Jim the Horse Tetanus Scandal

Jim the Horse Tetanus Scandal

“Jim” was the name of a former milk wagon horse, who was used to produce serum containing diphtheria antitoxin (antibodies against diphtheria toxin).

Jim produced over 30 quarts (7.5 US gallons) of diphtheria antitoxin in his career.  However, on October 2, 1901, Jim showed signs that he had contracted tetanus and was euthanized. After the death of a girl in St. Louis was traced back to Jim’s contaminated serum, it was discovered that serum dated September 30th contained tetanus.  This contamination may have been discovered if the health of the animal immunized with diphtheria toxin had been rigorously evaluated on an ongoing basis.  Furthermore, samples from September 30th had also been used to fill bottles mis-labelled “August 24th” while actual samples from August 24th were shown to be free of contamination.

These failures in oversight led to the distribution of antitoxin that caused the death of 12 more children.  This incident, and a similar one involving contaminated smallpox vaccine, led to the passage of the Biologics Control Act of 1902, which established the Center for Biologics Evaluation and Research (today known as CBER) .  This law was also known as the Virus-Toxin Law.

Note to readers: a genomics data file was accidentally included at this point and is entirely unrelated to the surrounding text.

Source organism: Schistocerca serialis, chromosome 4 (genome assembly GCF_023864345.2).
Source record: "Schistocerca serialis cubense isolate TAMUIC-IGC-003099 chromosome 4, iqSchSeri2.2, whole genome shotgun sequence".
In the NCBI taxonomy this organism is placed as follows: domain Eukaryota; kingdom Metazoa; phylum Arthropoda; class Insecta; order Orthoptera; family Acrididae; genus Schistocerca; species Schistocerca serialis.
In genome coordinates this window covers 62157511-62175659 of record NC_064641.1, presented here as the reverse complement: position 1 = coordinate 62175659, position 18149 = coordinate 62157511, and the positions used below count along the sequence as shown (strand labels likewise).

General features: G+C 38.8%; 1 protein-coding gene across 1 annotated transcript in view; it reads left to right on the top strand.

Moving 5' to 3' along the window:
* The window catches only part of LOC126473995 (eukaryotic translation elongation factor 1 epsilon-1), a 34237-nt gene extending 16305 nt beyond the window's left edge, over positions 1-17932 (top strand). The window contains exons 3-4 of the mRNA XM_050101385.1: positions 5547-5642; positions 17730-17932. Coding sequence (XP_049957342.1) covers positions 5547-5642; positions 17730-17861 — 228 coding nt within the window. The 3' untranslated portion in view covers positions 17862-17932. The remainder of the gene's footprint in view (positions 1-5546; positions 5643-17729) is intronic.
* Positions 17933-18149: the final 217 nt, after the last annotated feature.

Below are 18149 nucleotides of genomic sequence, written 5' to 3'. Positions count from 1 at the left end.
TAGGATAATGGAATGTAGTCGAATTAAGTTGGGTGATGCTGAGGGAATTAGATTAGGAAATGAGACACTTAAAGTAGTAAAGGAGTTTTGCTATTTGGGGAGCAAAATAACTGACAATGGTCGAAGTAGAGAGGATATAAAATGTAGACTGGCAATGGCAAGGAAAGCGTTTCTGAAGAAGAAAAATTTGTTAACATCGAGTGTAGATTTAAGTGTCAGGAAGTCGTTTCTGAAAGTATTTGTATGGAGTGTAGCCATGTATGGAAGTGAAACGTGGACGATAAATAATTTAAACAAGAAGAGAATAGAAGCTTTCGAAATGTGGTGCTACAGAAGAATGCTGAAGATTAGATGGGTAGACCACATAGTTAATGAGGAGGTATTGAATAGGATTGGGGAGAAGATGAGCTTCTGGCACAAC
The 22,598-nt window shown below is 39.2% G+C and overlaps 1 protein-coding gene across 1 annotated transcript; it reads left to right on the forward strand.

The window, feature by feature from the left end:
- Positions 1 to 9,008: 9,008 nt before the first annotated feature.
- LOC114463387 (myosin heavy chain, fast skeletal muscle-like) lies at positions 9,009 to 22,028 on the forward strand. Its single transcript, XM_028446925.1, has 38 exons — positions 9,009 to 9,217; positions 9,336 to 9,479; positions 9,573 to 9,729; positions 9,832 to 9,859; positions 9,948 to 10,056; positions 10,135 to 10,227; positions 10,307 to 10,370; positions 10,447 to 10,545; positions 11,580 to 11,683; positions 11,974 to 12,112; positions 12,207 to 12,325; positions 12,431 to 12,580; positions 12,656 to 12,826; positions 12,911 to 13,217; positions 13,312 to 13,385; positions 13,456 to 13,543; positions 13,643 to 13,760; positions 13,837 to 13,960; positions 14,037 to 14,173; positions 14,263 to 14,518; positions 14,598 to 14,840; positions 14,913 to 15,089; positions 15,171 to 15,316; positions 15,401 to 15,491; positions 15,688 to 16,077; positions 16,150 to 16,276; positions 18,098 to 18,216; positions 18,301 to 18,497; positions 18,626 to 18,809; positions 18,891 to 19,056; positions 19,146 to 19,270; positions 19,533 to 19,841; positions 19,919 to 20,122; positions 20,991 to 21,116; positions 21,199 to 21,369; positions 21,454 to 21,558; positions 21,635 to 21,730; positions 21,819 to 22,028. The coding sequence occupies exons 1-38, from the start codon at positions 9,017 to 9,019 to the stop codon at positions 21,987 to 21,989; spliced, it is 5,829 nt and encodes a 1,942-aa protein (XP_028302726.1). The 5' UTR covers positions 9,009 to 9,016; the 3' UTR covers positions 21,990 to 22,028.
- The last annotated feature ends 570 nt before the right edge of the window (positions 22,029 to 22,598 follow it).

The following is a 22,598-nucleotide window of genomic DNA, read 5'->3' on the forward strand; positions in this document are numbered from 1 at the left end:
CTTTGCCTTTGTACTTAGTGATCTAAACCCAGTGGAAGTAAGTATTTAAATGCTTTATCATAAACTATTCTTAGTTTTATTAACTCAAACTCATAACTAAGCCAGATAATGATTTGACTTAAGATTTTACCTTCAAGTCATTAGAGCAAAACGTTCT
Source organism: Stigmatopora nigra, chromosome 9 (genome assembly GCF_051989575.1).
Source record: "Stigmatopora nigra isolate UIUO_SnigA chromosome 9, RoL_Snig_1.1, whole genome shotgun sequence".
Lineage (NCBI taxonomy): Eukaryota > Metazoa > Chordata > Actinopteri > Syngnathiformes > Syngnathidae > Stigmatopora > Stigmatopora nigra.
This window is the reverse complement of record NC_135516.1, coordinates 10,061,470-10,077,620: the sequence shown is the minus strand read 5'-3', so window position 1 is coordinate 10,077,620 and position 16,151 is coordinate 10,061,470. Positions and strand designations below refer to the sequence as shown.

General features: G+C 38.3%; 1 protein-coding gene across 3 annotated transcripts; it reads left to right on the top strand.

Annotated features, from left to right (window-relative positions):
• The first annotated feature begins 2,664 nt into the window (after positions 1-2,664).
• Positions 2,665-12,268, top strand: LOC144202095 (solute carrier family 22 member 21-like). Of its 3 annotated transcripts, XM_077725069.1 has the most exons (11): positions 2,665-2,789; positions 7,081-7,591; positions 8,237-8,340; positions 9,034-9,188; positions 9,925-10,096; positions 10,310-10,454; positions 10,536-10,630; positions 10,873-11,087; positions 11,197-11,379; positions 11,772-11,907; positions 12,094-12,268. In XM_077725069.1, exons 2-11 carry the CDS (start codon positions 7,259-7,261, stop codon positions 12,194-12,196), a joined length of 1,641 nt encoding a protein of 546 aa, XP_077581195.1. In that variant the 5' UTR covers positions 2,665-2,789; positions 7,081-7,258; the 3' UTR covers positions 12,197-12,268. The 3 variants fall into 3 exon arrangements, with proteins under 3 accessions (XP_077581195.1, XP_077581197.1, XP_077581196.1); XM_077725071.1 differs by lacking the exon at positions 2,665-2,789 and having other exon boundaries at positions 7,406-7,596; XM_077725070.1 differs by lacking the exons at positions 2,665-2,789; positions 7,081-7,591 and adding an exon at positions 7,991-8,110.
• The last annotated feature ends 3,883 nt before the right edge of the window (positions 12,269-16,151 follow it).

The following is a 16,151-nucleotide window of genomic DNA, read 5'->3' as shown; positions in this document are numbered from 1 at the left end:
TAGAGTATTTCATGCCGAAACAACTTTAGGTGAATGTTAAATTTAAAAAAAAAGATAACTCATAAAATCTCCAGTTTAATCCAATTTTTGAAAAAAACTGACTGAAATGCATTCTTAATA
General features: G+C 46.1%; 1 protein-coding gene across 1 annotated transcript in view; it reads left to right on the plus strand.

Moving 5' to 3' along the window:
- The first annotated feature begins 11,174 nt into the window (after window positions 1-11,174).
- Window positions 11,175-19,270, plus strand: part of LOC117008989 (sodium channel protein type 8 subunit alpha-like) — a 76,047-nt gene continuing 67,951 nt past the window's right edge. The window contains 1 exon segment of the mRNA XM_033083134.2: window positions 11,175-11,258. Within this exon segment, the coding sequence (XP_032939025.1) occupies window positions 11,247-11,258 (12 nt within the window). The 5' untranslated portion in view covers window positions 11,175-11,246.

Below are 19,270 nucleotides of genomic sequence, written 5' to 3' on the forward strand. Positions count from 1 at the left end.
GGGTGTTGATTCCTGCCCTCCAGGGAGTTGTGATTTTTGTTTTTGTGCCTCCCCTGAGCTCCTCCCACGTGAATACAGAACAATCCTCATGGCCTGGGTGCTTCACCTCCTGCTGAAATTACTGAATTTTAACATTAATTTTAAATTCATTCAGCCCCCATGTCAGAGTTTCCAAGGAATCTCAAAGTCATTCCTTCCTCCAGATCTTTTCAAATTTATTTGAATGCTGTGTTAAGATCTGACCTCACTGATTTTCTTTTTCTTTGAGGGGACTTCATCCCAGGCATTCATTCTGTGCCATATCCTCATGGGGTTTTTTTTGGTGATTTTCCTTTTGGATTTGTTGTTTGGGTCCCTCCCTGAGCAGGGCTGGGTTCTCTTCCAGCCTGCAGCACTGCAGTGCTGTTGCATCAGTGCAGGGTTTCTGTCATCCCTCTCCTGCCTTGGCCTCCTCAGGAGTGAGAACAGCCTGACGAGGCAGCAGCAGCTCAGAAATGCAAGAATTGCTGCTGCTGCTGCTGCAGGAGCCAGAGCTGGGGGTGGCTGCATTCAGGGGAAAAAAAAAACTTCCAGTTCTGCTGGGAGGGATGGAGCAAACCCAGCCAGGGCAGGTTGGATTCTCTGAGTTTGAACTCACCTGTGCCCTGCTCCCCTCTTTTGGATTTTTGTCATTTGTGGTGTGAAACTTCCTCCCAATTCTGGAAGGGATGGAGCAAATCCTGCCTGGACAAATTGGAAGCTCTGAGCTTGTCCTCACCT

The law gave the government it’s first control over the processes used to produce biological products and required inspections of manufacturing facilities.  Licenses could be suspended or revoked when necessary. The law also required annual licensure for the manufacture and sale of vaccines, serum, and antitoxins. The Biologics Control Act was later replaced by the 1938 Federal Food, Drug and Cosmetics Act which regulated biologics as well as drugs, cosmetics and devices.


Graham O'Keeffe

General Manager - Veeva LearnGxP